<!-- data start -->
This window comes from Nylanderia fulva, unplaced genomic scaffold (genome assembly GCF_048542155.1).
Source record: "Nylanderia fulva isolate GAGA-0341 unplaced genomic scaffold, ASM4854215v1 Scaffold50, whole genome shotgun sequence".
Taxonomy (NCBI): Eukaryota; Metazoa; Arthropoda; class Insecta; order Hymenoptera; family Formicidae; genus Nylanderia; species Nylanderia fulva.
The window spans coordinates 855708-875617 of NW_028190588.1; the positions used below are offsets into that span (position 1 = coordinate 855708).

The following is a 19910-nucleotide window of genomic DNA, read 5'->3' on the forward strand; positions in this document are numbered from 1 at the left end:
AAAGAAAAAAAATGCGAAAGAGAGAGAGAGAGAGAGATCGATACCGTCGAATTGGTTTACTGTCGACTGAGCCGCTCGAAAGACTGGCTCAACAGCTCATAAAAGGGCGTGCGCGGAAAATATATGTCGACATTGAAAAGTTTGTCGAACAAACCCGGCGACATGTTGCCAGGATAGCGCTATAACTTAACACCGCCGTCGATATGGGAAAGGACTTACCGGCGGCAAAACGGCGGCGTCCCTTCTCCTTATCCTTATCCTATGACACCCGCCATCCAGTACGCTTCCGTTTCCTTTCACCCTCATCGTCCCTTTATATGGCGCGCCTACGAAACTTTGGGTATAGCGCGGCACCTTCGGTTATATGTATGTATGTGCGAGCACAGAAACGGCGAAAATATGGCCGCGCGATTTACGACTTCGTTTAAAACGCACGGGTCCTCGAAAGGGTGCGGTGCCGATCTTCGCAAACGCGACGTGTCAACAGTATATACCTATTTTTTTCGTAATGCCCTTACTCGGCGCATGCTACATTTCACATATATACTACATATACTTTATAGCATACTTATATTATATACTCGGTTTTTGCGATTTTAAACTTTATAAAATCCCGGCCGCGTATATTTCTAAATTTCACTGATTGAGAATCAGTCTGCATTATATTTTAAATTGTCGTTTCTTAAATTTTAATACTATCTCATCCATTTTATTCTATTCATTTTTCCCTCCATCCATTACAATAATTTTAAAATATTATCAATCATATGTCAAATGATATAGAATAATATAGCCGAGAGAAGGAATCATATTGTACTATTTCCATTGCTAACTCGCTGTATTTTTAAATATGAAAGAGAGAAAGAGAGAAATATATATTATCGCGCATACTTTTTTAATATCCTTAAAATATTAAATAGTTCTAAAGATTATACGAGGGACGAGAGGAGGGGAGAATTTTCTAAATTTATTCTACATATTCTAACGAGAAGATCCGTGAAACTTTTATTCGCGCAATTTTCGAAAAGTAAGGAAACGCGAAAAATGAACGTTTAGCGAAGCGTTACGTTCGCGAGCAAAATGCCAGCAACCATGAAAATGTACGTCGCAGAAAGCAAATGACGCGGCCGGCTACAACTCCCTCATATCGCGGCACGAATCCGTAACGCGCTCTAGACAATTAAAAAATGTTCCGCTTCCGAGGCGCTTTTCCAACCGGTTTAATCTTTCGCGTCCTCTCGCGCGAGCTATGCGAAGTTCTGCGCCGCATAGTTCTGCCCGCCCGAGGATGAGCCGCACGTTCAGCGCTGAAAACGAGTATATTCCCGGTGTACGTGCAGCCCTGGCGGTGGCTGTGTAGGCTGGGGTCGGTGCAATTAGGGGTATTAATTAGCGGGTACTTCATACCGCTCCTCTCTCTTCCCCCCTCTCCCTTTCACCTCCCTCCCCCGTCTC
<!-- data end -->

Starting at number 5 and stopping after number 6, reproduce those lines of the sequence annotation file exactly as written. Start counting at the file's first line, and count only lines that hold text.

The following is a 19910-nucleotide window of genomic DNA, read 5'->3' on the forward strand; positions in this document are numbered from 1 at the left end:
AAAGAAAAAAAATGCGAAAGAGAGAGAGAGAGAGAGATCGATACCGTCGAATTGGTTTACTGTCGACTGAGCCGCTCGAAAGACTGGCTCAACAGCTCATAAAAGGGCGTGCGCGGAAAATATATGTCGACATTGAAAAGTTTGTCGAACAAACCCGGCGACATGTTGCCAGGATAGCGCTATAACTTAACACCGCCGTCGATATGGGAAAGGACTTACCGGCGGCAAAACGGCGGCGTCCCTTCTCCTTATCCTTATCCTATGACACCCGCCATCCAGTACGCTTCCGTTTCCTTTCACCCTCATCGTCCCTTTATATGGCGCGCCTACGAAACTTTGGGTATAGCGCGGCACCTTCGGTTATATGTATGTATGTGCGAGCACAGAAACGGCGAAAATATGGCCGCGCGATTTACGACTTCGTTTAAAACGCACGGGTCCTCGAAAGGGTGCGGTGCCGATCTTCGCAAACGCGACGTGTCAACAGTATATACCTATTTTTTTCGTAATGCCCTTACTCGGCGCATGCTACATTTCACATATATACTACATATACTTTATAGCATACTTATATTATATACTCGGTTTTTGCGATTTTAAACTTTATAAAATCCCGGCCGCGTATATTTCTAAATTTCACTGATTGAGAATCAGTCTGCATTATATTTTAAATTGTCGTTTCTTAAATTTTAATACTATCTCATCCATTTTATTCTATTCATTTTTCCCTCCATCCATTACAATAATTTTAAAATATTATCAATCATATGTCAAATGATATAGAATAATATAGCCGAGAGAAGGAATCATATTGTACTATTTCCATTGCTAACTCGCTGTATTTTTAAATATGAAAGAGAGAAAGAGAGAAATATATATTATCGCGCATACTTTTTTAATATCCTTAAAATATTAAATAGTTCTAAAGATTATACGAGGGACGAGAGGAGGGGAGAATTTTCTAAATTTATTCTACATATTCTAACGAGAAGATCCGTGAAACTTTTATTCGCGCAATTTTCGAAAAGTAAGGAAACGCGAAAAATGAACGTTTAGCGAAGCGTTACGTTCGCGAGCAAAATGCCAGCAACCATGAAAATGTACGTCGCAGAAAGCAAATGACGCGGCCGGCTACAACTCCCTCATATCGCGGCACGAATCCGTAACGCGCTCTAGACAATTAAAAAATGTTCCGCTTCCGAGGCGCTTTTCCAACCGGTTTAATCTTTCGCGTCCTCTCGCGCGAGCTATGCGAAGTTCTGCGCCGCATAGTTCTGCCCGCCCGAGGATGAGCCGCACGTTCAGCGCTGAAAACGAGTATATTCCCGGTGTACGTGCAGCCCTGGCGGTGGCTGTGTAGGCTGGGGTCGGTGCAATTAGGGGTATTAATTAGCGGGTACTTCATACCGCTCCTCTCTCTTCCCCCCTCTCCCTTTCACCTCCCTCCCCCGTCTC